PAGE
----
Raffle tickets will be on sale for, among other things, limited edition photographic prints by Brennan O’Connor, must-read books on Burma and unique handmade textiles donated by the Kachin Women’s Association of Thailand. Additional items will also be available for purchase.

Event organizer Sam Cartmell promises “a fun night with delicious food and entertaining musical performances,” all for a great cause.

Chin State, in northwestern Burma, was among the hardest hit by flooding related to Cyclone Komen in late July and early August. Regarded as Burma’s poorest state, many of its nearly half a million people were affected, having lost homes, crops and what few roads connected them to trade.

The mountainous region has been particularly hard to access for relief workers; the threat of landslides remains even as ravaged roads and bridges are slowly being repaired by the state government. Lack of access has led to acute food shortages in some of the more remote areas.

Proceeds from Friday’s event will be channeled through the Chin Human Rights Organization directly to the CCERR, which provides immediate humanitarian relief such as food and shelter for thousands of people affected by the crisis.

The CCERR is also involved in a statewide planning effort for long-term reconstruction, and has helped to draft a new multi-level disaster response framework to avoid future dangers for marginalized, at-risk communities.

Sangdee Gallery and Café is located at 5 Sirimankhalajarn Soi 5, Chiang Mai, Thailand. Friday’s event will run from 6 to 10pm. For those who can’t make it but would like to donate directly, please visit

 Friday, 28 August 2015 01:08 Written by  Thawng Zel Thang ([email protected])

28 August 2015 — Landslides, believed to have been triggered by heavy rains starting yesterday, have destroyed houses and graves in Mizoram State, India.

Aizawl, the State’s capital, has been affected, with about 160 tombs in three different cemeteries destroyed, according to the Indian Express today.

It reported that houses had been damaged and that internal city roads had been blocked at several locations.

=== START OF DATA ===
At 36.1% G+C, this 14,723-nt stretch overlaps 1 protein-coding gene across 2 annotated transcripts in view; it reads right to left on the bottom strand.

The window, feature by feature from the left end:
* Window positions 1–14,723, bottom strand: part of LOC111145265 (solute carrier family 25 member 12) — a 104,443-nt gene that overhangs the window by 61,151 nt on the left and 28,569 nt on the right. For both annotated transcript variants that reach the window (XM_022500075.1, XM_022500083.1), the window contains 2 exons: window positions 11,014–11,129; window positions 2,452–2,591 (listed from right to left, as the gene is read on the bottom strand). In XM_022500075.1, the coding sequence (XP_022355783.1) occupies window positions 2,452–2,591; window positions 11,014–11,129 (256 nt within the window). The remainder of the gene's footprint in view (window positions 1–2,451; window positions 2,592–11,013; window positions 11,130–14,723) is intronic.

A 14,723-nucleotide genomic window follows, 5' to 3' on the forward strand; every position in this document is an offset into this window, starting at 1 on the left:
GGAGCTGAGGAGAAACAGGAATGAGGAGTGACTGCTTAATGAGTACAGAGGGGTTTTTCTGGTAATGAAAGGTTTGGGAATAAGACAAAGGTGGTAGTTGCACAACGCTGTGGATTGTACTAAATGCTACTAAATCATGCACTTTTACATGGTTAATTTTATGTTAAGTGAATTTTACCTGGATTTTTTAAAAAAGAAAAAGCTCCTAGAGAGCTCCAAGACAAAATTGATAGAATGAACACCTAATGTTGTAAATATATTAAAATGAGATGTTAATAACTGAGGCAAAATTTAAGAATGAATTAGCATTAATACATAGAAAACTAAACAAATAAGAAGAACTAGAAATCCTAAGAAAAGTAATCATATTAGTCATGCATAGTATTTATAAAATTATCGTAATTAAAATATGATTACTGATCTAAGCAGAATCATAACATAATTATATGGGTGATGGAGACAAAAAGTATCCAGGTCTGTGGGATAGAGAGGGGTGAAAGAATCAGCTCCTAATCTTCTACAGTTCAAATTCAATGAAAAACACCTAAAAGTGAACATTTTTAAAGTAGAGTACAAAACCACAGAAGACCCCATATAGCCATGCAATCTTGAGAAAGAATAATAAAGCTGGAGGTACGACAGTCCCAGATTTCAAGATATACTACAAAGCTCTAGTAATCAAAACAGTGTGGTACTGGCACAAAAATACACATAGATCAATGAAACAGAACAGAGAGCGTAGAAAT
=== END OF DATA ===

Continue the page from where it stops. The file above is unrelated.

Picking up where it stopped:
Lalchhuanawma, secretary of the Young Mizo Association in Seling, was quoted as saying that the Champhai road connecting between Seling and Tuirini had been swept away by landslides.

At least nine separate places had damage reported in the State.

Monday, 31 August 2015 23:58 Written by  Chinland Guardian
Published in Chin News

29 August 2015 — A village called Tuikhingzang, aka Hakhalay, in Tonzang Township, Chin State was struck by mudslides at about 3am in the morning yesterday.

Ngun Lal, a Chin resident in Kalay, Sagaing Region, who went to the scene at dawn, said: “The village has been completely under thick mud and it has got to be abandoned.”

Tuikhingzang, a hillside village bordering Kalay Township, Sagaing Region, is home to 352 people of 66 households.

He said that the mudslides had taken place gradually and that residents had managed to run away from the incident although it had been at night.

“The villagers said that the hill above their village had been affected by recent heavy rains causing landslides and soil erosion. Debris and mud which had been piling up on the hillside had started flowing toward the village, thus flooding the houses,” said Lal, chief editor of the Chin Times, a local newspaper in Kalay.

No one is reported dead and seriously injured.

Some of the victims are taking shelter at a temporary camp built near Thado village in Tonzang Township while others, mostly women and children, are staying at Khampat village and in Kalay with the help of Chin communities and churches.

Hung Ngai, chief minister of the Chin State government, had made a visit to the village, according to government sources.

September 1, 2015 Written by Khonumthung Published in Khonumthung

Dr Sasa, the founder of the Chin community based organisation the Health and Hope Society has, for the second time, donated 500 bags of rice, 500 Kgs of cooking oil, 500 Kgs of dal and 500 Kgs of salt to the flood affected people of southern Chin State.